I am sure all Iraqis know this, likewise all Americans involved in aiding Iraq to become a stable democratic state where people have some freedom and happiness in their life.Muqtada al-Sadr may be currently holed up in Iran but he remains a huge threat to a peaceful and free future for Iraqis. He has not disbanded his Mehdi army, nor surrendered their medium-heavy weapons.He and his followers demand that all American troops leave immediately, not in three years' time when many feel Iraqis will be ready to maintain their own national security.
Al-Sadr vows to establish an Islamic state in Iraq. Whenever the Americans leave, there is little chance that al-Sadr will obey the laws of the Iraqi Parliament. He will make the old claim that he only obeys the law of his god. In other words, he will be a law unto himself, with the army and weapons to support his ego-lust for power, not for a god, but for himself and his fellow mullahs. Iraqis will be forced to live under religion's yoke, like the poor Iranians, where all joy of life and personal freedoms are snuffed out by black-smocked mullahs and religious thought-police, like some Dark Ages backwater, with women having less rights than the family dog of a Western household.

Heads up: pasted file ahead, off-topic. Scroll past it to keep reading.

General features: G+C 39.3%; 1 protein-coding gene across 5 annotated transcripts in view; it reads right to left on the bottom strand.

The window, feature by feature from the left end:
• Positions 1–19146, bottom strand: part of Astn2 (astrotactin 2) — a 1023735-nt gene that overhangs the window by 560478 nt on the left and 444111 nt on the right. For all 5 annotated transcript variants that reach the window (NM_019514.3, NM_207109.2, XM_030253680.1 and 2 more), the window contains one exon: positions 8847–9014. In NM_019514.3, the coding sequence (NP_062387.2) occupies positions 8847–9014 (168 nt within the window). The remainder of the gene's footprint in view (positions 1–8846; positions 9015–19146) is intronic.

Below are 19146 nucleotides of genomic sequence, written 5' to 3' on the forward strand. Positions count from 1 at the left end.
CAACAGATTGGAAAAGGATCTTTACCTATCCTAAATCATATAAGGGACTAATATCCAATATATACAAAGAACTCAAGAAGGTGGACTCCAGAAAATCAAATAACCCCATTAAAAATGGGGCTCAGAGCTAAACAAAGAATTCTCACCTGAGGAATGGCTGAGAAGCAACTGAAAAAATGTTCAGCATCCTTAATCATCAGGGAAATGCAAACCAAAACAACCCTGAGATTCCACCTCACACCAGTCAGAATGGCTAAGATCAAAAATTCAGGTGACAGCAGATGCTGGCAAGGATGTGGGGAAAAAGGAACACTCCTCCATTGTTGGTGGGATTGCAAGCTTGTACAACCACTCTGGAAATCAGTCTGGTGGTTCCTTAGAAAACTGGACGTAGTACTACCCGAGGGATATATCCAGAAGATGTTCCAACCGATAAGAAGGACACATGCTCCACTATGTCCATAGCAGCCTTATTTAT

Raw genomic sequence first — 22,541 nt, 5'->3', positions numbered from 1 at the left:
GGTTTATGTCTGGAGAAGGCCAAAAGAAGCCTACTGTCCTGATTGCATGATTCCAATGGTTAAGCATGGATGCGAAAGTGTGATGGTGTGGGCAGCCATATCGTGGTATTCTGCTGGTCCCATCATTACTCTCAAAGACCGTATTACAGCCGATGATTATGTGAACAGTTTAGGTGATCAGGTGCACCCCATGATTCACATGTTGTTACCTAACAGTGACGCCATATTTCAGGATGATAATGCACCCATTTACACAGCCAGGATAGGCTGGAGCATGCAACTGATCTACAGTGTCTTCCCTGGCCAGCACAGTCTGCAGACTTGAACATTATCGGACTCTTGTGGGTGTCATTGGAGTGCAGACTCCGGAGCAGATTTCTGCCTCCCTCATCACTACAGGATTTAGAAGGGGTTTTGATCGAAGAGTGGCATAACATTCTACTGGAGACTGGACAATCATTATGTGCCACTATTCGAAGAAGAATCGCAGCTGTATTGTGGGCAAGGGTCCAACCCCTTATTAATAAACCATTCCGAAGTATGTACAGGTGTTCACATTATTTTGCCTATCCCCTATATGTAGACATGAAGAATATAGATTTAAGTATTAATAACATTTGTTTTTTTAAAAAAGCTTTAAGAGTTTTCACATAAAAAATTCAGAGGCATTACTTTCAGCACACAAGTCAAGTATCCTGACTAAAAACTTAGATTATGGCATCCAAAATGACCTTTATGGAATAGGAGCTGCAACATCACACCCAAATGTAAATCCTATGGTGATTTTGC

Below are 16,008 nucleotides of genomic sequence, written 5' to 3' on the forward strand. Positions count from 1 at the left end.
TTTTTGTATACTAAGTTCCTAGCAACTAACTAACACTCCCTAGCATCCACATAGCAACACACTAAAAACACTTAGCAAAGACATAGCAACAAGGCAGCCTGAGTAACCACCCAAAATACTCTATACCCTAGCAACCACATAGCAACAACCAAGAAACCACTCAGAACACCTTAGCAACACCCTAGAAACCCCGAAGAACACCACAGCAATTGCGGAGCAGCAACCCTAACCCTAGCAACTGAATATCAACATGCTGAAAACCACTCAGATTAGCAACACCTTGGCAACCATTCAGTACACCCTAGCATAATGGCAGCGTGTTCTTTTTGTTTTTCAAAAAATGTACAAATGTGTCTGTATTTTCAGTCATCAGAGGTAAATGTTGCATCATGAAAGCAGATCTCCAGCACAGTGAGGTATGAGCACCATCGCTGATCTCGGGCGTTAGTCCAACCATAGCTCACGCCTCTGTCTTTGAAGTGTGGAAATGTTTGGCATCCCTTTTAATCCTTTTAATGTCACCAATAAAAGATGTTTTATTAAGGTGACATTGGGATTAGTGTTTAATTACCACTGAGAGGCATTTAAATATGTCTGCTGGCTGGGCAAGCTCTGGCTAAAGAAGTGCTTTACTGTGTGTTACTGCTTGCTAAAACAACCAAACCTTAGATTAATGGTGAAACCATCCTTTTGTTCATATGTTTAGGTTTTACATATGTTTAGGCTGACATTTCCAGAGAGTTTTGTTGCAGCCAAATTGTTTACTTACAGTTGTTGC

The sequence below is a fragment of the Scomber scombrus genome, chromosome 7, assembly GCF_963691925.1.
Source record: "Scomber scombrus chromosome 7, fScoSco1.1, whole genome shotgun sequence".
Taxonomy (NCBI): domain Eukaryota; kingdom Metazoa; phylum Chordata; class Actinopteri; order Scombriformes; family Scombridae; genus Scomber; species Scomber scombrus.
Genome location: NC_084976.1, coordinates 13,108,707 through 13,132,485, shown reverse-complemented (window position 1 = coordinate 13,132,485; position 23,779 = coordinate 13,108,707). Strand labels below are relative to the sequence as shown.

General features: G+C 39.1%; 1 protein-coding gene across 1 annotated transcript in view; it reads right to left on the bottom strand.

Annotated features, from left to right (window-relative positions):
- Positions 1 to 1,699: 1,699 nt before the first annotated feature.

Personally I'd try to neutralise him with a campaign like that of the atheists/humanists in Britain which says: "There probably are no gods. Just relax and enjoy your life." But that may not be possible in Iraq. One thing I'm sure of: Many good Americans and good Iraqis have died so that Iraqis might have a chance at freedom from oppression. I hope the Iraqis and Americans together can find a way of keeping Iraq free of oppressors, whether despots like Saddam Hussein or the kind that uses religion as an excuse to enslave a people.
Maitland NSW, Australia.